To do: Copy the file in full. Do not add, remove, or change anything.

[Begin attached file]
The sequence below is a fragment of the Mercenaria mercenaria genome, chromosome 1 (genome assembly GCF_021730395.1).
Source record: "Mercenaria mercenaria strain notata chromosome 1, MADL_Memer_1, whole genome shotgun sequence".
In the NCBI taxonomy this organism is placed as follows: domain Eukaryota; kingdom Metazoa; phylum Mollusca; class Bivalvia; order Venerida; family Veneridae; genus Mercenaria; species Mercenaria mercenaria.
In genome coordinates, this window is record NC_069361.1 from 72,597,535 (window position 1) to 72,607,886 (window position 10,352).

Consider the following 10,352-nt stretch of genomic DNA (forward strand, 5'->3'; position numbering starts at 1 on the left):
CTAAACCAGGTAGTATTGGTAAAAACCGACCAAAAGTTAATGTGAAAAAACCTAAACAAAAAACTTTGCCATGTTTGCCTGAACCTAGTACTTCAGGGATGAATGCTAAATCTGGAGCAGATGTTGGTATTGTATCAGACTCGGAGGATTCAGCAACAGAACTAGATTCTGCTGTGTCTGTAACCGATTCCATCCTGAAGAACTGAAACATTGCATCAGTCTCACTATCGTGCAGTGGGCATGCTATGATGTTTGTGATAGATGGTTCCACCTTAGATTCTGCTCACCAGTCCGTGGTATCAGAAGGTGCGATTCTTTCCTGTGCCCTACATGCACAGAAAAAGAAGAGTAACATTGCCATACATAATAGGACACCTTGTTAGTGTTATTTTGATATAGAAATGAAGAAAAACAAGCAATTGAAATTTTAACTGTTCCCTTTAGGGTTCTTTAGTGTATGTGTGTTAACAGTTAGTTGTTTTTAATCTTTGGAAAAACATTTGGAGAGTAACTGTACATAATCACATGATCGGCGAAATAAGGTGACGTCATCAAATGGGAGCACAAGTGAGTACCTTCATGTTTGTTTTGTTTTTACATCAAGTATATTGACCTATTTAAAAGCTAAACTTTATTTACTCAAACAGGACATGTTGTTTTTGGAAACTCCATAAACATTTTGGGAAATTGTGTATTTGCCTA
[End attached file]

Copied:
The sequence below is a fragment of the Mercenaria mercenaria genome, chromosome 1 (genome assembly GCF_021730395.1).
Source record: "Mercenaria mercenaria strain notata chromosome 1, MADL_Memer_1, whole genome shotgun sequence".
In the NCBI taxonomy this organism is placed as follows: domain Eukaryota; kingdom Metazoa; phylum Mollusca; class Bivalvia; order Venerida; family Veneridae; genus Mercenaria; species Mercenaria mercenaria.
In genome coordinates, this window is record NC_069361.1 from 72,597,535 (window position 1) to 72,607,886 (window position 10,352).

Consider the following 10,352-nt stretch of genomic DNA (forward strand, 5'->3'; position numbering starts at 1 on the left):
CTAAACCAGGTAGTATTGGTAAAAACCGACCAAAAGTTAATGTGAAAAAACCTAAACAAAAAACTTTGCCATGTTTGCCTGAACCTAGTACTTCAGGGATGAATGCTAAATCTGGAGCAGATGTTGGTATTGTATCAGACTCGGAGGATTCAGCAACAGAACTAGATTCTGCTGTGTCTGTAACCGATTCCATCCTGAAGAACTGAAACATTGCATCAGTCTCACTATCGTGCAGTGGGCATGCTATGATGTTTGTGATAGATGGTTCCACCTTAGATTCTGCTCACCAGTCCGTGGTATCAGAAGGTGCGATTCTTTCCTGTGCCCTACATGCACAGAAAAAGAAGAGTAACATTGCCATACATAATAGGACACCTTGTTAGTGTTATTTTGATATAGAAATGAAGAAAAACAAGCAATTGAAATTTTAACTGTTCCCTTTAGGGTTCTTTAGTGTATGTGTGTTAACAGTTAGTTGTTTTTAATCTTTGGAAAAACATTTGGAGAGTAACTGTACATAATCACATGATCGGCGAAATAAGGTGACGTCATCAAATGGGAGCACAAGTGAGTACCTTCATGTTTGTTTTGTTTTTACATCAAGTATATTGACCTATTTAAAAGCTAAACTTTATTTACTCAAACAGGACATGTTGTTTTTGGAAACTCCATAAACATTTTGGGAAATTGTGTATTTGCCTA